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During my 5 years in IT as a software developer, I've noticed that developers have a strong distaste towards doing any documentation. The act of taking screenshots and creating documentation seems to be a painful and time consuming experience. In one company I worked for, we had a technical documentation team with two technical authors and they developed all the user guides for our customers. In other companies where I've suggested hiring a technical author, I've been told they are not worth the money, but I'm a little unsure if that rings true. Is it better to have developers stop coding and take half a day to do screenshots and create the various guides or is it worth hiring someone who handles such tasks?

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You must be thinking of very small applications. "Half a day" for screenshots and guides is wildly optimistic. Some projects have documentation needs can be counted in man-years and this is not counting the training sessions that need to be developed for end-users. There's a lot more to it than screenshots! –  Angelo Dec 19 '11 at 14:10
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@Angelo, agreed. There is certainly a lot more to it, which is why I'm curious why a lot of the IT companies I've dealt with don't have technical authors in their team. It's a time consuming activity for a large project, as you mentioned. –  Desolate Planet Dec 20 '11 at 17:15

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I would say it ultimately boils down to how skilled the developer is at writing technical documentation and how much pressure they are under to do other development related work instead, as this will obviously affect the quality.

If you have developer(s) who have the time and skill to write quality technical documentation, then great, because no one knows the software better than the developer.

Advantages of using an 'outsider' for the technical documentation is that they can write from the users perspective and note things that the developer may not, as it may have already become so ingrained to their routine.

The documentation can also be a reflection of the quality of the software, as it may be the first place the user goes before installing/buying, especially if your audience is already technical so it's important to get this first impression right.

So, in summary, yes they are valuable to any team and the expense they incur is ultimately worth it (they don't have to be a permanent fixture and you free up some development time too).

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The technical writers on my team largely act as editors.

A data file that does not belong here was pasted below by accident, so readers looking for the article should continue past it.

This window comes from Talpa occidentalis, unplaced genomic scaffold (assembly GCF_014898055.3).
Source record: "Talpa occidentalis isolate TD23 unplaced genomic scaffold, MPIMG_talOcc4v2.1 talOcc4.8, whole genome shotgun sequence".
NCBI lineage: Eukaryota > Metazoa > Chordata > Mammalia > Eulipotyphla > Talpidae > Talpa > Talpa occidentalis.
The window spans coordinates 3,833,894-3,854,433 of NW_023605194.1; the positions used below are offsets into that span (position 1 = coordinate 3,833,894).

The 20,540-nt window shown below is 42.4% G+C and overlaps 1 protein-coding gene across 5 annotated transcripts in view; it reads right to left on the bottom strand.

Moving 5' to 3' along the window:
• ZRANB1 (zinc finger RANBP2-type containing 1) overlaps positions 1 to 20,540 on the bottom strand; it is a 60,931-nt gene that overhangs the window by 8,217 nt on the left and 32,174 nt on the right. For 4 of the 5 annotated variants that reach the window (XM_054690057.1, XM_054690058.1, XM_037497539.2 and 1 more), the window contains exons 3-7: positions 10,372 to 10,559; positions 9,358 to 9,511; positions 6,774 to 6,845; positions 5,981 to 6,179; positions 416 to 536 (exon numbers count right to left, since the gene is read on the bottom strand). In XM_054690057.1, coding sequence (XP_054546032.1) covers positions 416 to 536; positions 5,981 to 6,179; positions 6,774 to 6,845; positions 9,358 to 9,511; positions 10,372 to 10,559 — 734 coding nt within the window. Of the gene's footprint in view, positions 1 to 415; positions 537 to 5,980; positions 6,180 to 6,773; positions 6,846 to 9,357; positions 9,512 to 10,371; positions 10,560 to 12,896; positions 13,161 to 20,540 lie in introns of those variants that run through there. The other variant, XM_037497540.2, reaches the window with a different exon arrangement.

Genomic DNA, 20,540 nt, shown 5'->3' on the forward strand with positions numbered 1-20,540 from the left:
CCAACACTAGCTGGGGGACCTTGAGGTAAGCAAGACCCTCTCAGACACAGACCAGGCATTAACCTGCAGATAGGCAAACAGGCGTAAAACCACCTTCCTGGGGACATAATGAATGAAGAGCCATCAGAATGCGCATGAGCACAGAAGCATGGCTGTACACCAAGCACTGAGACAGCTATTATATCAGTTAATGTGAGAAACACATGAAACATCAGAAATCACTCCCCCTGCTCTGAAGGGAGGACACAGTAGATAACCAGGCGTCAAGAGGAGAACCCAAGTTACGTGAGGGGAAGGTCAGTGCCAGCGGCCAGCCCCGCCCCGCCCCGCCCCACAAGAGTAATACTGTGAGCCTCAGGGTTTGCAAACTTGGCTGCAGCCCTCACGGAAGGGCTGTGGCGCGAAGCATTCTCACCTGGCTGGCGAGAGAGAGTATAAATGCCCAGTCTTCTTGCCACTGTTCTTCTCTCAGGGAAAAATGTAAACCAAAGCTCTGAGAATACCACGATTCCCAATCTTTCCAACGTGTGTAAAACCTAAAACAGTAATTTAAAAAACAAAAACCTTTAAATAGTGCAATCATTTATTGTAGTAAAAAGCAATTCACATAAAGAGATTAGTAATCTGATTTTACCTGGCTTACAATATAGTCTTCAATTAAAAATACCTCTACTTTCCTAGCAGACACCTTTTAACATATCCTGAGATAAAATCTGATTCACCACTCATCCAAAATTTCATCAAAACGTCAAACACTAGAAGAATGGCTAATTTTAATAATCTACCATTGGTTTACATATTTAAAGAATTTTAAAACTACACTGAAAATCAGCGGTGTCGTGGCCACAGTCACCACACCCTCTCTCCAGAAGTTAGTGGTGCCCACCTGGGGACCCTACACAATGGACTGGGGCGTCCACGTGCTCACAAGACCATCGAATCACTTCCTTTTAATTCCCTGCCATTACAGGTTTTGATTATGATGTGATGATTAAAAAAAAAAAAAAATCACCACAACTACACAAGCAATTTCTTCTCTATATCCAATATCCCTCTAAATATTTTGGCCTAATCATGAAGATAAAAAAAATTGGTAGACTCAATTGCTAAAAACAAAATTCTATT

We understand our system better than they, and they understand the written word better than us.

As developers, we are responsible for documenting our own work, and the technical writers work to normalize the widely varying style and quality our team produces.

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I've been a technical writer for over 20 years. Most developers dislike writing documentation. If you do not like doing something, you aren't likely to do it well. Do everyone a favor and hire a professional. You wouldn't expect them to write the marketing or sales materials would you?

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A good technical writer is an asset to any development team. Our last technical writer was a superstar:

The last technical writer we hired started by interviewing each developer, and building a help document, combined with tutorials, for our software. She then started scheduling regular meetings for updates, as well as interviewing each developer once they completed major projects, collecting information for updating the documentation.

Once our documentation and tutorials were up to snuff, she installed a sharepoint server for storing all of our documents and written knowledge, which she consistently edited and kept up to date - including monitoring documents that had not been edited for weeks or months, and asking the authors for any updates. She installed a wiki and knowledge base for our support team, which she seeded from the (by then) copious amounts of information she'd collected from developers.

She got together with our trainer, and helped him write up a training document for any new hires and potential clients. She then made sure that the document was kept up to date, and edited it to keep it legible and clean.

Throughout, she consistently edited and cleaned up all written information, whether it was wiki, sharepoint, product documents, etc... that went her way. If she ever had spare time, she volunteered to help us write any presentations we had to make to other teams and to each other.

She managed to become a product expert along the way, and moved on to be a highly paid consultant for one of our clients. We were sad to see her go.

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